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Peace Piece 

State of the Arts

Published April 5, 2006 at 4:00 p.m.

There is strength in numbers. That's one lesson to be drawn from this weekend's joint concert by the Burlington Choral Society and the University of Vermont Concert Choir. With 165 singers and 45 instrumentalists, the combined ensemble creates some serious sound. Another theme is strength in unity - "celebrating town and gown, university and community," as David Neiweem puts it. He directs both groups, but this is the first time they have performed as a single unit.

The evening's most profound message, though, is conveyed by the program itself. Peace, and its elusiveness, is the focus of Leonard Bernstein's Bible-based Chichester Psalms. It's also the theme of From Revenge to Forgiveness, a work UVM professor Michael Hopkins wrote for this concert, which marks its world premiere.

Hopkins' original inspiration came from the events of September 11, 2001. Like so many people, he felt he "needed to do something," he explains. His first thought was to use Scripture to create an "American requiem." But by the time he was finally able to work on the piece - thanks to a university grant that began last June - the political landscape had changed.

Rather than focusing exclusively on grief, Hopkins decided to use war poetry from different eras to reflect "a cycle of emotion that people may go through in a period of conflict," he says. "I wanted to write a piece that would have universal appeal to both the antiwar activist and the soldier coming back or the mother of the soldier who died."

Selecting lyrics proved challenging - there was just too much material to choose from. Sadly, war is of perennial interest. "Besides love," Hopkins discovered, "no other topic has been more treated by poets."

The 60-minute, seven-part oratorio opens with a powerful poem entitled "Revenge." The following section concerns combat and its consequences: Walt Whitman's "A Vision of Armies" progresses from the bluster of battle to the "debris of all dead soldiers." The third movement, "Suffering," pairs a World War I poem with Stephen Crane's "War Is Kind." Written during the Spanish-American conflict, it contrasts anguish over a fallen loved one with the false promise of military glory. Section Four, "Grief," conveys a tragic sense of timelessness; in the 2000-year-old Roman text, a man reacts to news that his brother has died in a war halfway around the world.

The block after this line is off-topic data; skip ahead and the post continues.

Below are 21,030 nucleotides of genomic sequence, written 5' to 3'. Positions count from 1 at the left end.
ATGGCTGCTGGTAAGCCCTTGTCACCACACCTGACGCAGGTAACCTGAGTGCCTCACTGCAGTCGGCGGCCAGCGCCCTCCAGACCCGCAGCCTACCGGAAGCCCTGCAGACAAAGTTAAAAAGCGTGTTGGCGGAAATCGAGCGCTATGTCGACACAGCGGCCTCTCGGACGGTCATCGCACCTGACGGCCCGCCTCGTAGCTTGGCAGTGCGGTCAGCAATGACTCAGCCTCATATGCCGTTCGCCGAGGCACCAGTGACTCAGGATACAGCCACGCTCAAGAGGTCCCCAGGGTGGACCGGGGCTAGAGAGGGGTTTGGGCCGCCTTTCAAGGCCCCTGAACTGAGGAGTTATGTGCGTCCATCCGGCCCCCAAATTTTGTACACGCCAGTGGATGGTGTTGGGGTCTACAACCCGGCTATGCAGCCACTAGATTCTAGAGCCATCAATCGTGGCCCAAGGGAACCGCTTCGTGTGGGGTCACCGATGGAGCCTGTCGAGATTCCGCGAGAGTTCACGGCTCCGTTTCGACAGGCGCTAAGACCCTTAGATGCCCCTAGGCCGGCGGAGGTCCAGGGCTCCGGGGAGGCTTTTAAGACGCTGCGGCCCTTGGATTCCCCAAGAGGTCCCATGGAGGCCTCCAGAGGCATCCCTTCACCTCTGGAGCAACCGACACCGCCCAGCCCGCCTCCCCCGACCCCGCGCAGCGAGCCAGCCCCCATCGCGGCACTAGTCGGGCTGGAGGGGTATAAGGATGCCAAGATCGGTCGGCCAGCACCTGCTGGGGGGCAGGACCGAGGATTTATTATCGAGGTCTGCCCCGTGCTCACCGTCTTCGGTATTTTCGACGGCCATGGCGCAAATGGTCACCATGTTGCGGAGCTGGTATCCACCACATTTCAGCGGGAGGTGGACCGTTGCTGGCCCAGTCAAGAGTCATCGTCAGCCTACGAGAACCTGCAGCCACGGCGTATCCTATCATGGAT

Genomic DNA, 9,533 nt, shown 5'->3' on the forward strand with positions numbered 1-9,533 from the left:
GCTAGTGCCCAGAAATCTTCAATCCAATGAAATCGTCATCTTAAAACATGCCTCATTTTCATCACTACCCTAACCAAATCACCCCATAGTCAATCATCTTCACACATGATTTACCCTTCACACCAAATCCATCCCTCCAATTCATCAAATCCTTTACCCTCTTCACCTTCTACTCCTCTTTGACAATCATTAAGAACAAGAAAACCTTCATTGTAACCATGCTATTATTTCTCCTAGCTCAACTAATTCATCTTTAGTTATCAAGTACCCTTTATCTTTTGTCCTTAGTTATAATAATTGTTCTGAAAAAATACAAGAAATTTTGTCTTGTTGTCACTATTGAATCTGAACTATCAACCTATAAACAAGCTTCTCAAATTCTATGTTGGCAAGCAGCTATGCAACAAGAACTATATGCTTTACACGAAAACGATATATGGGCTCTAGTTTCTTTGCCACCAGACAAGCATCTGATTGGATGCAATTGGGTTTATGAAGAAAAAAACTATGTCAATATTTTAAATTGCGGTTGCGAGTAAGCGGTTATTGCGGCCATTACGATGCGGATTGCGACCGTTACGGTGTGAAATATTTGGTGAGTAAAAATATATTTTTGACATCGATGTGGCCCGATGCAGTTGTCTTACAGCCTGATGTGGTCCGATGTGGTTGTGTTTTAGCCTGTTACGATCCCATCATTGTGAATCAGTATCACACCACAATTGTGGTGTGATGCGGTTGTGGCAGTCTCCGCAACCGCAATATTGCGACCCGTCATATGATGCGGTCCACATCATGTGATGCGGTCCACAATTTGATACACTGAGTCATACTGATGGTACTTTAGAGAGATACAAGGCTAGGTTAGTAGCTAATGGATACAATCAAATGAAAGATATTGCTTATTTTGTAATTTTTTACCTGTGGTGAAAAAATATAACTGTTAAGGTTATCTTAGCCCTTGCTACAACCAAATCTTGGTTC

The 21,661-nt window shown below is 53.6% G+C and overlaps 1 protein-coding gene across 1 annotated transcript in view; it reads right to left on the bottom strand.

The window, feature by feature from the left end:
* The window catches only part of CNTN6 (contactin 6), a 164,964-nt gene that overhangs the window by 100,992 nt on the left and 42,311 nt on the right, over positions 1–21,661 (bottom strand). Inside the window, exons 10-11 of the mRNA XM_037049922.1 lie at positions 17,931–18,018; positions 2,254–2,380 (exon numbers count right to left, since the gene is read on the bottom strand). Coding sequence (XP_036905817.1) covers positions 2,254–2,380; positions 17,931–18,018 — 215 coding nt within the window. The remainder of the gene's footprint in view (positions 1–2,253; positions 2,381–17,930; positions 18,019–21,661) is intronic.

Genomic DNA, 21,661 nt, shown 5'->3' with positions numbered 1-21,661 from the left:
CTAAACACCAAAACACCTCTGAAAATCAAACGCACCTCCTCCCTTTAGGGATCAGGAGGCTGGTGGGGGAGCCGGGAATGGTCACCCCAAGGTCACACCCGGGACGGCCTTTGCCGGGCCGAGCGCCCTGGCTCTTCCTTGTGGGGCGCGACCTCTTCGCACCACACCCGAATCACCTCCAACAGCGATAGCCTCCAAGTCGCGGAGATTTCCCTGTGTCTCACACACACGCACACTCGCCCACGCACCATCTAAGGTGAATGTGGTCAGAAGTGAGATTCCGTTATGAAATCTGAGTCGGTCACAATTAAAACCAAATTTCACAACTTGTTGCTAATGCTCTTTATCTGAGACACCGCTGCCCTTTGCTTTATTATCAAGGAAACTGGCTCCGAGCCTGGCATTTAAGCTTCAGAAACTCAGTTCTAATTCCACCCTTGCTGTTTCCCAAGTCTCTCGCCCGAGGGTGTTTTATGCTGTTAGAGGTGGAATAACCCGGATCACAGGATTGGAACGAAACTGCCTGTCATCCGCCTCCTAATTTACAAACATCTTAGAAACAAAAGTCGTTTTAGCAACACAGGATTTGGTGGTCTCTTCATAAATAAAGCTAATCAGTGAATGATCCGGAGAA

From Revenge to Forgiveness reaches its crescendo in the "Remembrance" movement, which honors fallen heroes. U.S. Poet Laureate Rita Dove penned it for the 1996 Atlanta Olympics. Hopkins' musical climax coincides with Dove's line, "Remember us! Do not forget!"

"Hope" follows. In this soft intermezzo, a folk fiddle tune commemorating a Scottish battle introduces Lucille Clifton's poem, "let there be a new flowering."

"After we've experienced grief and start looking towards the future," Hopkins explains, "there's this bright moment of hope that this will be the last war." Not likely. The fact that prayers for peace are millennia old "implies that as humans we're not able to figure it out for ourselves," he suggests.

Accordingly, the final movement takes a religious tone. "Peace - Forgiveness" starts with a declarative, "cathedral-like" setting of a ceremonial Omaha Tribe song: "The clear sky / the green fruitful earth is good / But peace among men is better." It moves on to "Blessed are the peacemakers" from the Sermon on the Mount, and ends with the imploring "Dona nobis pacem." Translation: Grant us peace.

Hopkins, 39, has been at UVM since 1999. He began his career teaching at the middle and high school level, and is well known for his string arrangements for teen players. From Revenge to Forgiveness is his most ambitious undertaking.

After spending a couple of months selecting his texts, Hopkins says, he sketched out the movements for choir and wrote the instrumentation as a piano score. A computer program turned his notation into a MIDI recording, which helped him hear and tweak the piece's flow. In early November he sought Neiweem's feedback, and the completed work went to the chorus for rehearsal in late January.

Hopkins won't hear the results until the first time the chorus rehearses with the orchestra - just four days before it's shared with an audience. What sort of impact is he hoping for? Hopkins puts it modestly: "To get people to think about their world in a slightly different way than before."


The winners of the first Blooker Prizes - for books based on blogs - were announced Monday, and Stowe resident Tom Evslin's murder mystery won runner-up in the fiction category. That wasn't enough for a cut of the prize money, but it did earn him a mention in an article about the Blookers in USA Today. Not bad for a first-time, self-published author.

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Ruth Horowitz


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